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A Former Chicago: Photographs from the 1960’s and 70’s

Chicago’s South Side in the 1940’s: Photography by Wayne Miller

Slide Show: Photographs of Chicago in the 1960’s and 70’s

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Patti Smith’s Objects of Life: Melancholy Meditations

Patti Smith’s Objects of Life: Melancholy Meditations

In 2008, Patti Smith was the subject of Patti Smith: Land 250 at the Fondation Cartier pour l’art contemporaine, Paris.  This short film was Patti Smith’s introduction to her rich multi-layered installation at Fondation Cartier in Paris, which reflected 40 years of her more personal visual art-making and creative expression.  Her most recent photographic exhibition, Objects of Life, opened in New York City in January, 2010.  Inspired by the process of discovery during 11 years of filming, this installation features a selection of photographs, video, and a rare unseen painting by Smith, as well as some of her  personal belongings.

The short film from Patti Smith’s 2008 appearance at the Fondation Cartier, photographs from that installation, photographs from her new exhibition, Objects of Life, and an extensive slide show that includes photographs from both exhibitions are presented below.

Patti’s Smith Polaroids: Melancholy Meditations

Slide Show: Patti Smith’s Objects of Life/Melancholy Meditations

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The World of Patti Smith: Dream of Life

Dream of Life: An Intimate Portrait of Patti Smith

A Meditation on Aging and Mortality

Patti Smith: Dream of Life is a film that’s been 12 years in the making, a work that reveals an intimate, impressionistic portrait of a woman who is still blazing her own trail through late middle age, a woman who has seen and suffered great loss and who is perhaps the only major surviving connection from New York City’s Beat generation, to the 1970s Manhattan art scene, to the birth of punk, to the present.  For the most part, the film has been described as a paean to life, resoundingly joyous and elegiac, warm and vibrantly present, a collage of moods and moments from one immensely talented woman’s richly lived time on earth. Patti Smith arrived in the big city 40 years ago and made her first residence in a room at The Chelsea Hotel, which in those days was also home to William S. Burroughs, Jefferson Airplane, Leonard Cohen, Janis Joplin, Sam Shepard, Arthur Miller, Robert Mapplethorpe and some of the Warhol crowd. Patti soon became the muse, friend and partner of Robert Mapplethorpe, became a poet, then a performance poet, then an underground rock musician and then a rock star.  She left the stage and the city to settle down in Michigan as a wife and mother. Then, following the 1994 death of her husband, the musician Fred “Sonic” Smith, she returned to New York City, to music, to poetry and to political activism.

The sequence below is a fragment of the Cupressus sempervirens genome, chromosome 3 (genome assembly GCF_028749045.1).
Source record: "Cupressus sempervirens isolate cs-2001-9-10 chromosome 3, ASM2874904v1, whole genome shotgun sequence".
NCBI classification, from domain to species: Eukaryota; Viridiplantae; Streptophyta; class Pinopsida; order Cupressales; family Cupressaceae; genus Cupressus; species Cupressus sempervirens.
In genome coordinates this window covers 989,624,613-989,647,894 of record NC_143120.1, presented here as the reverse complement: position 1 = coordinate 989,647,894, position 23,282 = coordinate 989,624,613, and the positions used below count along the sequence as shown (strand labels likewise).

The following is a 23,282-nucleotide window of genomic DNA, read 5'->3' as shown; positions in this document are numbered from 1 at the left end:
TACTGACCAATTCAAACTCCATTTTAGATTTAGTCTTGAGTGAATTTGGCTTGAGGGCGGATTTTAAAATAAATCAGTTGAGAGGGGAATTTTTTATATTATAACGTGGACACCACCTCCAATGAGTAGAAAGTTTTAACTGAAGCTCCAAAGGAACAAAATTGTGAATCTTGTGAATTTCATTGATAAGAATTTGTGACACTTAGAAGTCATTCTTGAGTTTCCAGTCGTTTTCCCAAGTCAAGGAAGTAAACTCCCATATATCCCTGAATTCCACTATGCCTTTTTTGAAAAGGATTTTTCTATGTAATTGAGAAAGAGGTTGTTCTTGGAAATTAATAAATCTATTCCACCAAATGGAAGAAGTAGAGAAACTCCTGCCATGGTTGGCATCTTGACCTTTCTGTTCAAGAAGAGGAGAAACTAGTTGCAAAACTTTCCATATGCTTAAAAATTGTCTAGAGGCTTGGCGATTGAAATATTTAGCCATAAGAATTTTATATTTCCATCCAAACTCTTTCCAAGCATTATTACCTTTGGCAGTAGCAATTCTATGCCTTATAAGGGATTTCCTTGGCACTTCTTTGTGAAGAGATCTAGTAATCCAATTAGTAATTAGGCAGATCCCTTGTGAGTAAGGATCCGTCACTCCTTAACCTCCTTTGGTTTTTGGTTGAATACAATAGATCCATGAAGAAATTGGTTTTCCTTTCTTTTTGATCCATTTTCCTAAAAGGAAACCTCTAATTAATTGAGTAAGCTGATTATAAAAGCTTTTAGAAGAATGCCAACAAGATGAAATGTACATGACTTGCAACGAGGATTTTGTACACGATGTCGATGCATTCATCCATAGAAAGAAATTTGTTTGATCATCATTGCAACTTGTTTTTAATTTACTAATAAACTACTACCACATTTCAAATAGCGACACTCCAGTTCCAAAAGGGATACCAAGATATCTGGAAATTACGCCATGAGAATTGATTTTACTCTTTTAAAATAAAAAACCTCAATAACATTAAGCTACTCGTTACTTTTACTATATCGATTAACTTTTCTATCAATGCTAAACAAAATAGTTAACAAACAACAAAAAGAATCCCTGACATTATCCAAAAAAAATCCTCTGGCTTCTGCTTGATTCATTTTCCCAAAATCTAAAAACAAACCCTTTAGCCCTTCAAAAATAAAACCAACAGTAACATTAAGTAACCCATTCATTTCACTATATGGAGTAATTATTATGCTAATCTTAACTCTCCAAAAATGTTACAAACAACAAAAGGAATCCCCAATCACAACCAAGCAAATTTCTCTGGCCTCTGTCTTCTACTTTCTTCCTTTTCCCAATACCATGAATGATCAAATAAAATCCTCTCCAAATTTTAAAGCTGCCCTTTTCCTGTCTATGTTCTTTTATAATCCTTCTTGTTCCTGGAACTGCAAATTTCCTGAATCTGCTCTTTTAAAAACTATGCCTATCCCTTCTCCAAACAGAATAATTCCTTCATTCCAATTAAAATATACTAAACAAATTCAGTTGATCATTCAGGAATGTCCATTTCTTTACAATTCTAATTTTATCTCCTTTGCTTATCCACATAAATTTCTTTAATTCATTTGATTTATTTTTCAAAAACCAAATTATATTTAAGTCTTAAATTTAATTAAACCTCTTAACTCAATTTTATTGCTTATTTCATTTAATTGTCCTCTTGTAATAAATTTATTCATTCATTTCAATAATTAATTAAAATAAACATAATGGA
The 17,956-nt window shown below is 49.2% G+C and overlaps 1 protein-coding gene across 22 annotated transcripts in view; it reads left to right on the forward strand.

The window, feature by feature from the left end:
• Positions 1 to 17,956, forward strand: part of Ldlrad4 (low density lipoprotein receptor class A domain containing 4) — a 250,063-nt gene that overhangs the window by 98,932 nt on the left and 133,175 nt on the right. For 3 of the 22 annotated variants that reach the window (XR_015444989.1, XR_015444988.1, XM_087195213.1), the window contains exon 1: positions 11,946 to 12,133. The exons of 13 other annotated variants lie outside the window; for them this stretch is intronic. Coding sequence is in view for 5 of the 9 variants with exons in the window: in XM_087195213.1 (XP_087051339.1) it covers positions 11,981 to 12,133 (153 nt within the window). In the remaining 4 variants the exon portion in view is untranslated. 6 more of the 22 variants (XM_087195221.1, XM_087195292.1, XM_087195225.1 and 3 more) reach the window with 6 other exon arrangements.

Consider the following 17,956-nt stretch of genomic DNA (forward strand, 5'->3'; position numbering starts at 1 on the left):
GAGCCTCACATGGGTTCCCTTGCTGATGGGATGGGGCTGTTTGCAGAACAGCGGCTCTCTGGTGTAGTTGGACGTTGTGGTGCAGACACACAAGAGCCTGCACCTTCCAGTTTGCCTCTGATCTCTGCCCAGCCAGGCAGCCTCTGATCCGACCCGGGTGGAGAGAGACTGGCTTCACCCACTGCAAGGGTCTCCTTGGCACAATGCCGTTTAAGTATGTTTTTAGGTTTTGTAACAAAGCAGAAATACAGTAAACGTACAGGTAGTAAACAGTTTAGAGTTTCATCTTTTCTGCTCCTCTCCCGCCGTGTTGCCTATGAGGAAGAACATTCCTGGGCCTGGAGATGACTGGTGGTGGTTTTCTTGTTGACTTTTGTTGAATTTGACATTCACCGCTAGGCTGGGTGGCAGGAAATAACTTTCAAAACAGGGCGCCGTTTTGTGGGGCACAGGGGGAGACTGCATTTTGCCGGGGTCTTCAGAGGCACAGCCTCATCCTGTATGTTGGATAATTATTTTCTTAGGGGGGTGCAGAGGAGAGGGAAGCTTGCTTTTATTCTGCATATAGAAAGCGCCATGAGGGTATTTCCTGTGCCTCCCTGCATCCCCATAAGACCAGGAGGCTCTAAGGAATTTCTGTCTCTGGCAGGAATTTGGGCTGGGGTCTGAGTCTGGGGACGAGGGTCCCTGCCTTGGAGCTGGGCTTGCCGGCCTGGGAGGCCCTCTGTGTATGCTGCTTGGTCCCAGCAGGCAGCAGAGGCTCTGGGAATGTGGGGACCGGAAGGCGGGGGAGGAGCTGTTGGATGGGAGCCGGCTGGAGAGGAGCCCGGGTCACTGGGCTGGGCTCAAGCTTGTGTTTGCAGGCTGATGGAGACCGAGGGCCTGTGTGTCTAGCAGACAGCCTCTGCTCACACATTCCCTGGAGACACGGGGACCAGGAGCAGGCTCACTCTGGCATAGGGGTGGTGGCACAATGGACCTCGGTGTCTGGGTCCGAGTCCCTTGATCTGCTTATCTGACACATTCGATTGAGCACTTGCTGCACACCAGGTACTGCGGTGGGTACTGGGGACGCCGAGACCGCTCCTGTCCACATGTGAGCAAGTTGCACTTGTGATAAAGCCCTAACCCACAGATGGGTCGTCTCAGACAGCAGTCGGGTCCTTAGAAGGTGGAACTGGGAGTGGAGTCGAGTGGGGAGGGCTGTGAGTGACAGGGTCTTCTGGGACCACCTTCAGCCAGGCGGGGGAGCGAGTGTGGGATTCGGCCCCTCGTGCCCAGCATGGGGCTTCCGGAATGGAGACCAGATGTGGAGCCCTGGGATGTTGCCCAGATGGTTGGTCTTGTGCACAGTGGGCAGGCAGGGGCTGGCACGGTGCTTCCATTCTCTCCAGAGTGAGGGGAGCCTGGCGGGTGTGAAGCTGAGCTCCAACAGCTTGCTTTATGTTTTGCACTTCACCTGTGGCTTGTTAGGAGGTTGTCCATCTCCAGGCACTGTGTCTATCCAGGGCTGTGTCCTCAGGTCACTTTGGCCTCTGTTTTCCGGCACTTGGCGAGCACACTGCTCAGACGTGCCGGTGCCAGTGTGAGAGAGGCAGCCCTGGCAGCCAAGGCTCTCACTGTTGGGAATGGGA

Dream of Life is a beautiful and occasionally haunting artistic creation, a meditation on aging and mortality, an intimate study of an unusual kind of fame and the portrait of a genuinely remarkable person. The film was received with great acclaim at The Sundance Film Festival last year, as well as in Berlin and all over the film-festival world.

The videos presented below include a video comprised of  number of vignettes from the longer documentary, the official trailer of Patti Smith: Dream of Life, a short documentary about Patti smith and Robert Maplethorpe, and a video about the Chelsea Hotel.  This piece also presents two photo-galleries.

Patti Smith: Dream of Life

Shot over 11 years by renowned fashion photographer Steven Sebring, Patti Smith: Dream of Life is an intimate portrait of the legendary rocker, poet and artist.  Following Smith’s personal reflections over a decade, the film explores her many art forms and the friends and poets who inspired her, including: William Burroughs, Allen Ginsberg, Bob Dylan, Robert Mapplethorpe and Michael Stipe.  She emerges as a crucial, contemporary link between the Beats, Punks and today’s music.

Patti Smith: Dream of Life (PBS/POV Trailer)

Patti Smith and Robert Mapplethorpe: A Documentary

Patti Smith and Robert Mapplethorpe is a documentary short that provides rare glimpse of Patti Smith’s remarkable relationship with photographer Robert Mapplethorpe during the epochal days of New York City and The Chelsea Hotel during the late nineteen-sixties and seventies.

Patti Smith and Robert Mapplethorpe: A Documentary

Slide Show: Dream of Life

(Please Click Image to View Slide Show)

Biographic Notes: A Portrait of One Woman’s Rich Life